Who are we up against? We seek a spontaneous order society in which we each make our own efforts to serve others, and accept and learn from the decisions of the marketplace as to the value of those efforts. We respond to both the negative and positive feedback to refine our service offer and we commit to continuous improvement. Who is against us?
Firstly, government. We have evolved in our society to the point where government exists to repress the efforts of individuals. The reason is that it seeks out large special interest groups it can recruit as support by providing them special privileges and protection from innovation and competition. Innovation comes from individuals with new ideas. Government hates new ideas.
Within the general heading of government, we can include the elected legislators who formulate the code of conduct for the bureaucrats of the executive branch, and the bureaucrats themselves who both expand and act upon the rule-weaponry the legislators give them, and the judiciary who protect the entire structure. We can meet these enemies of individualism at the federal, state and local level.
We also must never forget the military. They have all the guns, and their powers of repression are unlimited.
The special interest groups that the government assembles against are led by the education industry, who run the propaganda mills to embed a spirit of dependency into the young generation before they are mature enough to for their own opinions. Closely following are the other unionized industries who engineer redistributive transfer schemes from the innovative and productive parts of the economic system.
We must also include the crony sectors who utilize proximity to government and integration of purpose to further their own sectional interests at our expense: the financial sector, the media sector, the industrial sectors that supply hardware and services to the government and the military, and, recently becoming more prominent in the crony sector, the data industry.
It’s a daunting array. It’s probably unbeatable. But it’s not inescapable. Individuals can live lives that suffer the least intrusion from enemies and achieve the most through self-reliance and self-efficacy. We’ll still pay taxes and stop at red lights to avoid the penalties for not doing so, but beyond that we can be proactive.
How? By recognizing that all of these organizations are hierarchies designed to exert power, and by choosing instead to adopt networks as our counter-hierarchical organizational tool.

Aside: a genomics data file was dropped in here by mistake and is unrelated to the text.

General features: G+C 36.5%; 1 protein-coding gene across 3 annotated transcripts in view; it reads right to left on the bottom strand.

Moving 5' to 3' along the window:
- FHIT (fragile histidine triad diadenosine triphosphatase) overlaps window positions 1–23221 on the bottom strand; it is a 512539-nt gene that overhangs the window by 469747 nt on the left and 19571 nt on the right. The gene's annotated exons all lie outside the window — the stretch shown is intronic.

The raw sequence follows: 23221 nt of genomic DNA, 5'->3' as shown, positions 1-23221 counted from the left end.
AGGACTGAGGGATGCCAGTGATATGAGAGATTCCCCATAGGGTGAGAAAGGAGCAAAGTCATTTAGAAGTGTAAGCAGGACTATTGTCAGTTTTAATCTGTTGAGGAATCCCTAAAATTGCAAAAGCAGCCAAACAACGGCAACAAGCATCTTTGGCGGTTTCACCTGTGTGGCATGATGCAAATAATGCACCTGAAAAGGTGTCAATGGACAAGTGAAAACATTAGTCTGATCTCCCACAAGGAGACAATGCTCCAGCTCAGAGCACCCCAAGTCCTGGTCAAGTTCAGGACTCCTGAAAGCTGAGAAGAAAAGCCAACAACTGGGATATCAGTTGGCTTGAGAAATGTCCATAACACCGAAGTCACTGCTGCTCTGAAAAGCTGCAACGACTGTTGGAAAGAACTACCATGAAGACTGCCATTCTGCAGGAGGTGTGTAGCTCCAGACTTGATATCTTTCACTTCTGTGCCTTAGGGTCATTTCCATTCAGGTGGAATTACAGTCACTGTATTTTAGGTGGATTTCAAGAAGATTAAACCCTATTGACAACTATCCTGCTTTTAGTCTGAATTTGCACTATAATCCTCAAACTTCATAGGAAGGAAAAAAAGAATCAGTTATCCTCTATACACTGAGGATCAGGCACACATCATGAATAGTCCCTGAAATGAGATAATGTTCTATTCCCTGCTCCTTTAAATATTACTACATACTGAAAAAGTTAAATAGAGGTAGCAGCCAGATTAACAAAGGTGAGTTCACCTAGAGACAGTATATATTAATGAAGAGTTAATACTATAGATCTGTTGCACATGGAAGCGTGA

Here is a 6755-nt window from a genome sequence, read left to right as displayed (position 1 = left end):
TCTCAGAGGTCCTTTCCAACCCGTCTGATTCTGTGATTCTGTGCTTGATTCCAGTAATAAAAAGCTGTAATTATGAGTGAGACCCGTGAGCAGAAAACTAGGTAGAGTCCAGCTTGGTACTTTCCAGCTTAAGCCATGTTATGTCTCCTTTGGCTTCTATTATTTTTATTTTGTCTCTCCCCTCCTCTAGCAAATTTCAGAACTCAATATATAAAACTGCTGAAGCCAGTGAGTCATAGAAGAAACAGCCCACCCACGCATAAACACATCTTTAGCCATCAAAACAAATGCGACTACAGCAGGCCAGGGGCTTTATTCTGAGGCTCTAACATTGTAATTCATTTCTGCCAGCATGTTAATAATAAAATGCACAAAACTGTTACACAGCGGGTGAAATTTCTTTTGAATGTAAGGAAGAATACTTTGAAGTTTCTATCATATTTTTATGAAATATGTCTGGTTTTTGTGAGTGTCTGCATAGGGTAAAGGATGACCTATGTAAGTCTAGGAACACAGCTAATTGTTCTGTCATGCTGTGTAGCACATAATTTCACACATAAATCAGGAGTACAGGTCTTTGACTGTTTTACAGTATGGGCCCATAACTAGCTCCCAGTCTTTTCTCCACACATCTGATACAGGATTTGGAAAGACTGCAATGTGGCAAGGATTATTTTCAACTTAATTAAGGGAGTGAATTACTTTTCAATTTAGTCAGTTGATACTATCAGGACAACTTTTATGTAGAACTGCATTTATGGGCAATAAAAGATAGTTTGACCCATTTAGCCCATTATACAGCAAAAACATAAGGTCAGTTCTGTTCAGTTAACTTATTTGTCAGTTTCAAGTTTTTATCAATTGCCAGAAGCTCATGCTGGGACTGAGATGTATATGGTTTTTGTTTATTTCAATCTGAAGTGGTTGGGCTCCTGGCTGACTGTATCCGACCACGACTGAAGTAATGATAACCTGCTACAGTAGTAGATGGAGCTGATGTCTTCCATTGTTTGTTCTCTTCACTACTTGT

Hierarchies are power structures in which you don’t have any power. To join a hierarchy is to abase oneself, according to Neil Ferguson’s latest study. It is better today to be in a network, where you can cultivate your ability to influence, than in a hierarchy which gives you no power.
The most power-consuming hierarchy of all, taking yours to accumulate its own, is government. The basic structure is that the government is at the top and you are at the bottom, powerless. So, to the extent possible, don’t participate.
In a network, you are a node, with infinite options. You can connect to virtually anyone anywhere in the world today. You can connect to virtually any knowledge, most of it free. You can connect to a vast amount of resources, from education to Open-AI to financing your business. You can choose what organizations you want to belong to, or choose not to belong to an organization. You can be an independent contractor, working on projects, or marketing your services to customers and clients that you find online. You can choose the clients you want to serve, such as small and local firms or creative companies you feel aligned with, or tech startups who need your help. They may have hierarchical organizations, but you are not controlled by the hierarchy.
Your meta-organization will be a set of nested and overlapping interconnected networks that you design and you opt into. Hierarchical power relationships are replaced by quality of connection. How much value are you giving and how much are you getting in return?
You can’t avoid the government. But you can keep a low profile. And you can avoid the compliance department, the HR department, the performance appraisal process and the mandatory company picnics and holiday parties.
If you choose network rather than hierarchy, you can avoid those who seek to block the road to individualism.